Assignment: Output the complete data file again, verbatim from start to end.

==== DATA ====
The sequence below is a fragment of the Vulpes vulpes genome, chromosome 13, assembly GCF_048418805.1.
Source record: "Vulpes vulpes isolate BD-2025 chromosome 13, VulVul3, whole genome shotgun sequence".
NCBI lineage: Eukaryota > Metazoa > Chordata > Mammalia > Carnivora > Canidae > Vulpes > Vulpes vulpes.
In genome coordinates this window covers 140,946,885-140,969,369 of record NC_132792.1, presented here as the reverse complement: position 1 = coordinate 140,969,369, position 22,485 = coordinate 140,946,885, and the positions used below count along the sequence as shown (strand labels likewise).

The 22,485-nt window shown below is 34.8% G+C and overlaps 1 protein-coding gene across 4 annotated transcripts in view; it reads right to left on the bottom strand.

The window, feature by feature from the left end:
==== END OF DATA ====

The sequence below is a fragment of the Vulpes vulpes genome, chromosome 13, assembly GCF_048418805.1.
Source record: "Vulpes vulpes isolate BD-2025 chromosome 13, VulVul3, whole genome shotgun sequence".
NCBI lineage: Eukaryota > Metazoa > Chordata > Mammalia > Carnivora > Canidae > Vulpes > Vulpes vulpes.
In genome coordinates this window covers 140,946,885-140,969,369 of record NC_132792.1, presented here as the reverse complement: position 1 = coordinate 140,969,369, position 22,485 = coordinate 140,946,885, and the positions used below count along the sequence as shown (strand labels likewise).

The 22,485-nt window shown below is 34.8% G+C and overlaps 1 protein-coding gene across 4 annotated transcripts in view; it reads right to left on the bottom strand.

The window, feature by feature from the left end: